One of the most common questions that I get asked about my blog is how I pick desserts to bake. I sheepishly explain that I keep a Google doc full of recipes picked up from a bunch of sources — from other blogs, from food magazines, from cookbooks — that I’m working my way through, slowly but surely.

And while that method’s worked for me for many years, it can be a little limiting. Since I’m the only person maintaining the list, I tend to only pick recipes that appeal to me and mostly ignore the ones I don’t like, no matter how popular they might be or how often readers request them. For instance — you won’t find any carrot cake recipes on my blog. Or any other sort of vegetable cake, really. Because despite the abundance of cakes made with carrots or zucchinis, I’m a firm believer that vegetables shouldn’t belong in dessert (with the exception of rhubarb). Ditto with peanut butter cookies — people love them, but they’re just not my jam.

So when my friend Meredith initially requested that I make a pancake layer cake for her birthday, I initially balked. I’m not the world’s biggest pancake person — I prefer savory breakfasts over sweet ones any day, and if push comes to shove, I’ll always order waffles or French toast over pancakes. Because pancakes are just another thing that isn’t my jam.

But hey! When a dear friend requests a specific kind of cake for her birthday, I deliver.

For the special occasion, I was intent on making the best pancake I could. I tried a bunch of recipes from the internet and various cookbooks, but in the end, found that Billy’s recipes for pancakes (from his awesome cookbook!) were my favorite — in particular, his buttermilk pancake recipe is fast and easy, delivering delicious pancakes each time. I also worked with Simon, who graciously provided me with 5 different sorts of pans to test and figure out which kind was ideal for pancake making. You can read all about my pan testing adventures on their blog, Simon SAID, in which I make these pancakes over and over again using pans from All-Clad, Le Creuset, Mauviel, and Williams-Sonoma.

Some baker’s notes:

    • The pancakes are best warm; if making a cake, be sure to make the maple mascarpone whipped cream first, before making the pancakes. You can stack them in a birthday cake fashion like I did, but if the pancakes are still warm, the cream will start to melt and the cake will fall apart pretty quickly. If you’re not planning on making a birthday cake, it’s best to serve the cream on the side.


  • The mascarpone cream itself is not very sweet and is only sweetened by a couple of tablespoons of maple syrup — between the sugar in the pancakes and chocolate chips, I worried that sweetening the cream would just be too much of a sugar overload. If that’s your jam though, feel free to add 1 tablespoon or more confectioner’s sugar to the cream. Just be careful not to add too much; it gets sweet fast!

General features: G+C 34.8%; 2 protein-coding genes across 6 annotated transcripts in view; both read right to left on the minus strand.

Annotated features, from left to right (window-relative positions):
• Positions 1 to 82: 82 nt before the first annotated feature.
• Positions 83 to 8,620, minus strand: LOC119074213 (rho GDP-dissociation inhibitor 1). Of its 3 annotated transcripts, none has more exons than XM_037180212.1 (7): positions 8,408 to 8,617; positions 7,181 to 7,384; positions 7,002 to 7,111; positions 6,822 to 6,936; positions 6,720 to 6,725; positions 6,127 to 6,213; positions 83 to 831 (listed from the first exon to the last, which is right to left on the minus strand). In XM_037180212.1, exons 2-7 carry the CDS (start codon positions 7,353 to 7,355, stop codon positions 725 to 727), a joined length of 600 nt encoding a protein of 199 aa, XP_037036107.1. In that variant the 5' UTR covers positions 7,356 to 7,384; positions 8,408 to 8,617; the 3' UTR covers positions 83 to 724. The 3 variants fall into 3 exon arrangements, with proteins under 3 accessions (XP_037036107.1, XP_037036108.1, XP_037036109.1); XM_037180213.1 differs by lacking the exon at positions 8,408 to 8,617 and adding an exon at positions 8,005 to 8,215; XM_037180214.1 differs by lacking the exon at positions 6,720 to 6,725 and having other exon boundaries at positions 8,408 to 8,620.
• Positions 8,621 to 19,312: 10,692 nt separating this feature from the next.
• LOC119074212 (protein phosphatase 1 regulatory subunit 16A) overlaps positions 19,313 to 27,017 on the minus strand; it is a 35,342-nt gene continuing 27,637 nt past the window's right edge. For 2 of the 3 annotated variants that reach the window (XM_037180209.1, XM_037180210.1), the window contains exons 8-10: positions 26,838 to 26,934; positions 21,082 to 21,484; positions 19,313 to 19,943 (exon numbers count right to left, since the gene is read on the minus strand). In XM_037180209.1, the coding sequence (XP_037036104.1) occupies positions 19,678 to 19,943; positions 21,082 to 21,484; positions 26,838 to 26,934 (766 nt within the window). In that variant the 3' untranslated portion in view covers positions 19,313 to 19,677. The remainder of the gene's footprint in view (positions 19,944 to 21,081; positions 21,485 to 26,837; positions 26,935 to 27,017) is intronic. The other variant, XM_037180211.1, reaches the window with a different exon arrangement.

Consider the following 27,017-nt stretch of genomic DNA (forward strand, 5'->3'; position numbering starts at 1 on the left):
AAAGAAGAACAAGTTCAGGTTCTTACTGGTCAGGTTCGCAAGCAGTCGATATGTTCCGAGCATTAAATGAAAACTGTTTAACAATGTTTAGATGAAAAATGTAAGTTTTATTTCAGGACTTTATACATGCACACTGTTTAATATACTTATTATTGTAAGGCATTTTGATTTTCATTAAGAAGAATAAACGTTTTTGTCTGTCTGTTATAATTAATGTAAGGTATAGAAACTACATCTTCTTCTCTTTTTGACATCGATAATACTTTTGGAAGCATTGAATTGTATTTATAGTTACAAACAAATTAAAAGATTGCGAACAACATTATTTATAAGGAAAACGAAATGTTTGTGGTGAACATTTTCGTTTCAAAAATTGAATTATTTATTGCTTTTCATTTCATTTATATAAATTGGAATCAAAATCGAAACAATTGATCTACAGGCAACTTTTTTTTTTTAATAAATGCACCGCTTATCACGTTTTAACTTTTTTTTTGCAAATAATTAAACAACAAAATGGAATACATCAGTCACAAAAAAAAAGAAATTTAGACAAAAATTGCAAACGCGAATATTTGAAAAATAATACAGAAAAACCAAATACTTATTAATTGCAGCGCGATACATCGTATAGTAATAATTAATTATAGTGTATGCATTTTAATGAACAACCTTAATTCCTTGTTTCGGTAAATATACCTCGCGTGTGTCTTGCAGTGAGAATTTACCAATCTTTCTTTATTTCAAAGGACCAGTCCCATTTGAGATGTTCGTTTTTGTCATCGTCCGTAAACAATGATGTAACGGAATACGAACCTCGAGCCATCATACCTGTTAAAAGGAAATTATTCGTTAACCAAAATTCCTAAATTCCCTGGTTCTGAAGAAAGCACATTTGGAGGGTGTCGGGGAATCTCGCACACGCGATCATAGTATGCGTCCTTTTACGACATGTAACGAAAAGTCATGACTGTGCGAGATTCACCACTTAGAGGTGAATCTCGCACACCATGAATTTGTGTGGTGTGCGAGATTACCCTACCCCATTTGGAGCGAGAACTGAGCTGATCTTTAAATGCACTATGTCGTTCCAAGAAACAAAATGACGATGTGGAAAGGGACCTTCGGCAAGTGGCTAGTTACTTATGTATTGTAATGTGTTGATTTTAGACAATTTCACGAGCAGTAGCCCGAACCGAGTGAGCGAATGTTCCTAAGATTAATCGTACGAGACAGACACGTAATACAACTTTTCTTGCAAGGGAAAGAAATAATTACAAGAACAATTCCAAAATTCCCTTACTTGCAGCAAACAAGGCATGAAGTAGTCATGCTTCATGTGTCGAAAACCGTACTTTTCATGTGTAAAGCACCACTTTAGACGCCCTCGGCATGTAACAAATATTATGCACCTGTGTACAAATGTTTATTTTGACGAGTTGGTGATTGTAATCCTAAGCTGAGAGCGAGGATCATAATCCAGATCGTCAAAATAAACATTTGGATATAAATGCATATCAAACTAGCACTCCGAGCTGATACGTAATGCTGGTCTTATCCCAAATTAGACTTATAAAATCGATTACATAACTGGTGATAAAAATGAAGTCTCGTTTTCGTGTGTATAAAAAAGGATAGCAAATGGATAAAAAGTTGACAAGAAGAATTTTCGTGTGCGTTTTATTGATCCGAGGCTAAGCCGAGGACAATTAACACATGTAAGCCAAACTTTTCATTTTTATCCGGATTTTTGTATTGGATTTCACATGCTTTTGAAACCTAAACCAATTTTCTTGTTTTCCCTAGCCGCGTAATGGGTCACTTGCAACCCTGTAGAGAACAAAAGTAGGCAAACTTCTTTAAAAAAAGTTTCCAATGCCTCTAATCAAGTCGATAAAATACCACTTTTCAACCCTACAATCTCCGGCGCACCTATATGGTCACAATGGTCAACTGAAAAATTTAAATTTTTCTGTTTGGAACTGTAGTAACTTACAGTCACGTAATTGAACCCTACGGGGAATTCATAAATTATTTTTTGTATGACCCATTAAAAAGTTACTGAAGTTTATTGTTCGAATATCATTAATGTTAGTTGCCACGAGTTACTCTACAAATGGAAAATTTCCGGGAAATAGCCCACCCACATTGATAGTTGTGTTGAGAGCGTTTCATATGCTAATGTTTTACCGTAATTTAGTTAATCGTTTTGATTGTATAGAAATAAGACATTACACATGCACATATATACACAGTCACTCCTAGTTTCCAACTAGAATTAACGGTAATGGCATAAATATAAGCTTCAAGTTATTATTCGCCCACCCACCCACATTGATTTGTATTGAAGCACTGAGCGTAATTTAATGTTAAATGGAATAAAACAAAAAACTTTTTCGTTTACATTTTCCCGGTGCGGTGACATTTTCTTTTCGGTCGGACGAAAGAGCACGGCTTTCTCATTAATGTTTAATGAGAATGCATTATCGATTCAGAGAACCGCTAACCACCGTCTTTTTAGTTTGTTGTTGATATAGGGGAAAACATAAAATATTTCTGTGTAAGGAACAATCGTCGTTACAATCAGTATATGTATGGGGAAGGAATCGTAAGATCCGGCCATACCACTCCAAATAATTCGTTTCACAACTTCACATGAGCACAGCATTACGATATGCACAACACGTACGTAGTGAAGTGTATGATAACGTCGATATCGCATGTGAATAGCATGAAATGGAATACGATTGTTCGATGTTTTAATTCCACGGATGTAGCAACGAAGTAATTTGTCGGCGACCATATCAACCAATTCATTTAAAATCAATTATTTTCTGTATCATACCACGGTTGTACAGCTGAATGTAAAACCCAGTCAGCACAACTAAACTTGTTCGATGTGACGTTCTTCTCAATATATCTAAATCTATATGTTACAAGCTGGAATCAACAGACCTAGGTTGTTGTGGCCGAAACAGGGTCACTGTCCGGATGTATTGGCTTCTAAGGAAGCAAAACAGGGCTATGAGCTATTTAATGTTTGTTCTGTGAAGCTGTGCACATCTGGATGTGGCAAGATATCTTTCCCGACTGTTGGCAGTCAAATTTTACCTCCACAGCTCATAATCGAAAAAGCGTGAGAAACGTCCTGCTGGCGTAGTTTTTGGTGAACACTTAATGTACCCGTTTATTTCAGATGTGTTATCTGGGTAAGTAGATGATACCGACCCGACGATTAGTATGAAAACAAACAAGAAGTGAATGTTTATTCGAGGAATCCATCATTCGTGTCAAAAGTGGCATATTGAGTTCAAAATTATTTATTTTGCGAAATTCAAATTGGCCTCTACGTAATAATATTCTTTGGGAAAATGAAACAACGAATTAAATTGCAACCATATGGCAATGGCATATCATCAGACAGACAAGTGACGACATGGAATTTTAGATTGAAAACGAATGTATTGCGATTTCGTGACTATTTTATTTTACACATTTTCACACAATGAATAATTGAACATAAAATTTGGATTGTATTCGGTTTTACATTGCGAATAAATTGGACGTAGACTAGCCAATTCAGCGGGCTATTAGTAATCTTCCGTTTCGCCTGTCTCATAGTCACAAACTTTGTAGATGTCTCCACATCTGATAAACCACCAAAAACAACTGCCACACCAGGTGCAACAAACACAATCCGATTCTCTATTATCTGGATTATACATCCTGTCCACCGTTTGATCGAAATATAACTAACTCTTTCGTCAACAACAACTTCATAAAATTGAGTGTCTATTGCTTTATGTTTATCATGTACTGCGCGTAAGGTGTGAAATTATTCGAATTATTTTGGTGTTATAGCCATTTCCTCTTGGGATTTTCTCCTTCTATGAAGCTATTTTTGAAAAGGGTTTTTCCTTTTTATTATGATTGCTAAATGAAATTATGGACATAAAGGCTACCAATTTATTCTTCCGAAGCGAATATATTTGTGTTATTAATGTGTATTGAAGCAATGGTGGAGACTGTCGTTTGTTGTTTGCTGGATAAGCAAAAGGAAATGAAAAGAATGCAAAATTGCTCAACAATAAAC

Get the Recipe: Chocolate Chip Pancake Layer Cake with Maple Mascarpone Cream

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For the Maple Mascarpone Whipped Cream

    (makes around a generous cup)

    • 1/2 cup (4 fluid ounces) heavy cream, cold
    • 1/4 cup (2 ounces) mascarpone cheese
    • 3 tablespoons maple syrup (preferably Grade B)
    • a pinch of kosher salt

    For the Chocolate Chip Pancakes


    For the Maple Mascarpone Whipped Cream

    • In the bowl of a freestanding electric mixer fitted with a whisk attachment, whip 1/2 cup heavy whipping cream on medium-high speed until soft peaks start to form. Once peaks have formed, add 1/4 cup mascarpone cheese and continue beating for another 30 seconds until the cheese and sugar have been incorporated throughout the cream.
    • Turn off the mixer and drizzle 3 tablespoons maple and a pinch of kosher salt over the cream. Use a rubber spatula to fold the caramel and salt into the whipped cream, until well combined. Refrigerate until the pancakes are ready to serve.

    For the Chocolate Chip Pancakes

    • In a medium bowl, combine 1 cup all-purpose flour, 2 tablespoons granulated sugar, 2 teaspoons baking powder, 1/4 teaspoon baking soda, and a pinch of kosher salt. Whisk together until well combined.
    • In a large bowl, whisk together 1/2 cup buttermilk, 1/4 cup water, 1 large egg, 2 tablespoons canola oil, and 1 teaspoon pure vanilla extract. Whisk until combined, and the egg has fully broken apart and is combined in the mixture.
    • Sprinkle the dry ingredients (from the 1st step) over the surface of the wet ingredients (from the 2nd step) and whisk the dry ingredients into the wet ingredients, just until combined — do not overmix! Overmixing leads to tough, chewy pancakes. You want to keep mixing only until the dry ingredients have just disappeared, and no more. The batter will appear lumpy, but that’s normal. Sprinkle 1/2 cup chocolate chips over the batter, and whisk a couple of times until the chocolate chips are evenly distributed throughout the batter. Let the mixture stand aside for 10 minutes — the mixture should continue to thicken and almost become foamy and sponge-like in texture.
    • After around 10 minutes, heat up a frying pan over medium heat. Spray the cooking surface with a light coating of cooking spray and pour in around 4 tablespoons of batter. Cook until you see bubbles foam around the edge, about 1 to 2 minutes, before using a spatula to loosen the edges and bottom of the cake and flipping over. Continue to cook another minute or so, until golden brown. Repeat with the remaining batter. Make sure you continue to monitor the heat of the pan, adjusting it accordingly — if the pan becomes too hot, the outside of the pancakes will brown before the inside gets a chance to cook.


    Pancakes adapted from Whip It Up!, everything else by yours truly
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